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Steroid Injections vs. Analgesics for Greater Trochanteric Pain Syndrome



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Am Fam Physician. 2012 May 1;85(9):916.

Background: Greater trochanteric pain syndrome, formerly known as trochanteric bursitis, is a common cause of chronic hip pain. This syndrome describes a constellation of symptoms, including constant or sporadic pain in the area of the greater trochanter that can radiate to the lateral hip or thigh, exacerbation of pain during physical activity, and tenderness of the greater trochanter when palpated. Although corticosteroid injections have been shown to be effective for the treatment of greater trochanteric pain syndrome, analgesics also are commonly prescribed for symptom relief. Brinks and colleagues compared the effectiveness of corticosteroid injections versus analgesics on improvement of symptoms and quality of life in patients with greater trochanteric pain syndrome.

The Study: This multicenter trial conducted in the Netherlands assessed hip pain severity and recovery in 120 patients 18 to 80 years of age with greater trochanteric pain syndrome. Patients were randomized to local corticosteroid injections (n = 60) or usual care (analgesics; n = 60). The syndrome was diagnosed if the patient described persistent pain in the lateral hip lasting more than one week in addition to tenderness on palpation during the physical examination. Patients were excluded if they could not understand the questionnaire, had received medical intervention for hip pain in the previous year, had ever had surgery performed on the area, or were known to have a systemic neurologic or rheumatologic disorder. Patients were also stratified by comorbidity—none, low-back pain, osteoarthritis of the hip, or both.

Patients in the injection group received a series of 1-mL injections from a 5-mL syringe containing 40 mg of triamcinolone acetate (Kenalog) with lidocaine 1% or 2% (Xylocaine). The injections were administered in the painful region perpendicular to the point of maximal tenderness. Patients were allowed to take analgesics and could receive a second round of injections between three weeks and three months after the first. The control group received only analgesics as needed. All patients were allowed to seek physiotherapy if desired.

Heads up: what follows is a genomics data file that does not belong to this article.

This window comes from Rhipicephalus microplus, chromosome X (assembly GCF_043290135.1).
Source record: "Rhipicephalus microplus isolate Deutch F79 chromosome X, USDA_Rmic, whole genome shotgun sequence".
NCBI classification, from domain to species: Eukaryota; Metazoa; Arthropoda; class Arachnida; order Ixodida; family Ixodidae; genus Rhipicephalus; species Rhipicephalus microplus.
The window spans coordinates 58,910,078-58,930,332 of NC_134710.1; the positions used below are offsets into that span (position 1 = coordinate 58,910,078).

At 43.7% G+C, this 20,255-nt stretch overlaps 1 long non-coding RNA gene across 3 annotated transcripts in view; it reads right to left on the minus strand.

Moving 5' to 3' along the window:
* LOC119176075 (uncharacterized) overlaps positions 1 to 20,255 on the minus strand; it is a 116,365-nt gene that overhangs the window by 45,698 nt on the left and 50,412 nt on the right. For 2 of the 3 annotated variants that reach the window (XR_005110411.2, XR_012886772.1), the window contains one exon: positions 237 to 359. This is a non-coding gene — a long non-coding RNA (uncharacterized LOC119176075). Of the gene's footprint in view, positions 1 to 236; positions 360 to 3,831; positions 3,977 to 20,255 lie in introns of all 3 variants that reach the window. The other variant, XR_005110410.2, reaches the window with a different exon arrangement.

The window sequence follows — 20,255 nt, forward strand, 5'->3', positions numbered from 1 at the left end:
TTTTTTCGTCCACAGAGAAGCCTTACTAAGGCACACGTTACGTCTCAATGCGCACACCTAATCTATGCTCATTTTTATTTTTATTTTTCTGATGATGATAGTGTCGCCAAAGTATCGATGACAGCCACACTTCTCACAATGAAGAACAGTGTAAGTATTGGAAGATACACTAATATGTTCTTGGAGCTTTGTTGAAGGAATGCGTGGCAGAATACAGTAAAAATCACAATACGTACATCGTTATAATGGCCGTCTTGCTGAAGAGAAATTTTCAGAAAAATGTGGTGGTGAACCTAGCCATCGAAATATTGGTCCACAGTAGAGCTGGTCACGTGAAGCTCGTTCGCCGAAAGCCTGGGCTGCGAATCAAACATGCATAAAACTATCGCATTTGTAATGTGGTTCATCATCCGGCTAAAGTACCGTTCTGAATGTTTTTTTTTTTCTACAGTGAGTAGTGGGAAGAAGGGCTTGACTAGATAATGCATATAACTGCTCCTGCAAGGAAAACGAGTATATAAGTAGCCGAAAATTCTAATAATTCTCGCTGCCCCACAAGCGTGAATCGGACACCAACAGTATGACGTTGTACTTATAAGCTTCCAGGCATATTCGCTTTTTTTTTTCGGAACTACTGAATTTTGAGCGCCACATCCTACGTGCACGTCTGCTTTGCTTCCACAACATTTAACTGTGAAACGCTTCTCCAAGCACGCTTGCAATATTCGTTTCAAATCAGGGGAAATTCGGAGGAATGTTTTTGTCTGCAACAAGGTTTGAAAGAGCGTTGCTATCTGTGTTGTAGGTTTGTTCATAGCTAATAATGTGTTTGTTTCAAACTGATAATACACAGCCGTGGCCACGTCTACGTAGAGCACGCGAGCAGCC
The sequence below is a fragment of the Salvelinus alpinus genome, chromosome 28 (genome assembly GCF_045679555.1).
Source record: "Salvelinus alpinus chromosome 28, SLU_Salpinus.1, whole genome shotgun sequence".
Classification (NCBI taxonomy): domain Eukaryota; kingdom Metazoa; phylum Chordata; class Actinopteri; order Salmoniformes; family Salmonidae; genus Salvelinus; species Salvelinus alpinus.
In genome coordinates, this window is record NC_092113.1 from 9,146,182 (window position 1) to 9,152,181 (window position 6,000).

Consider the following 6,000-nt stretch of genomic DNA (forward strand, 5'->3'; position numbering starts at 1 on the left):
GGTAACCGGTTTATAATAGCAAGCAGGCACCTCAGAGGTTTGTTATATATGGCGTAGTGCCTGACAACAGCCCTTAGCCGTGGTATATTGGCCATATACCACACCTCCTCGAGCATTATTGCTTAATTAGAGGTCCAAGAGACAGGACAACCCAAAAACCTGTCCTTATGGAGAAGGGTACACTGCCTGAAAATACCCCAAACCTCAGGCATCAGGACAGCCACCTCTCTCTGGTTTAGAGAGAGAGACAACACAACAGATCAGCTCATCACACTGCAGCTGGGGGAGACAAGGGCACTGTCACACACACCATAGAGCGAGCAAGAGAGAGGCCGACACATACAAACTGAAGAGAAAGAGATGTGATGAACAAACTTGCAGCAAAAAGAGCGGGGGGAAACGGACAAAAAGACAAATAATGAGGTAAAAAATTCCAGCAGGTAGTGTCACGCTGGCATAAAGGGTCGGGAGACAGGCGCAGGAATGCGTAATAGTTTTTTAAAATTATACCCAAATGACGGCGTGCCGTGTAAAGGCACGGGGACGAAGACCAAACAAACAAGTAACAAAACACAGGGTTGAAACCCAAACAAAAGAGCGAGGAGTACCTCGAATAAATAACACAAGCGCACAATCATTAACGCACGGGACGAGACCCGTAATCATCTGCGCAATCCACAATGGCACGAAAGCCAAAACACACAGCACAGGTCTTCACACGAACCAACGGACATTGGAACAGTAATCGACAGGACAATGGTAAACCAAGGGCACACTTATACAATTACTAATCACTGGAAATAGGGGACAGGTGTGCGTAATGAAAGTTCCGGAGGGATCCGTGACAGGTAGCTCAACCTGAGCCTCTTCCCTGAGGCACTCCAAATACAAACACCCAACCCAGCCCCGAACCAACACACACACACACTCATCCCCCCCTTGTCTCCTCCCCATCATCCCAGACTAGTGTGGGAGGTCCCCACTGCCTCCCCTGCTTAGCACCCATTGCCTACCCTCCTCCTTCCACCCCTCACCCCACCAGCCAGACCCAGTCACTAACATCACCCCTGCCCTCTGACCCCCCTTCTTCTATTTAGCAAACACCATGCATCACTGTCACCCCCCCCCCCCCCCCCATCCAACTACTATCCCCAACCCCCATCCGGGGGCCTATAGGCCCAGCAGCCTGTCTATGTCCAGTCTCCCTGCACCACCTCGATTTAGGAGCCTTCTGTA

Primary outcomes were pain severity, measured on a numeric scale from 0 to 10, as well as subjective recovery after three and 12 months as rated on a seven-point scale. Secondary outcomes included quality of life and a patient-administered health status questionnaire that evaluated pain and functionality.

Results: At three months, 55 percent of the injection group reported total or major recovery compared with 34 percent of patients receiving usual care (number needed to treat = 5). Severity of pain at rest and with activity decreased in both groups, but was less overall in the injection group. In patients with comorbid low-back pain, osteoarthritis of the hip, or both, local corticosteroid injection therapy also was more effective for pain reduction than analgesics. The patient-administered pain and functionality questionnaire showed a greater decrease in pain for the injection group, but quality of life was essentially the same in both groups. At 12 months, there was no significant difference in recovery in the injection group (61 percent) versus the usual care group (60 percent). Pain severity at rest and with activity decreased from baseline but did not significantly differ between the treatment groups. The main adverse effect associated with injection was superficial pain at the injection site that typically lasted for less than one day.

Conclusion: In patients with greater trochanteric pain syndrome, corticosteroid injection therapy has a greater short-term benefit on pain severity and functionality compared with usual care with analgesics.

Source:

Brinks A, et al. Corticosteroid injections for greater trochanteric pain syndrome: a randomized controlled trial in primary care [published correction appears in Ann Fam Med. 2011;9(4):371]. Ann Fam Med. May/June 2011;9(3):226–234.



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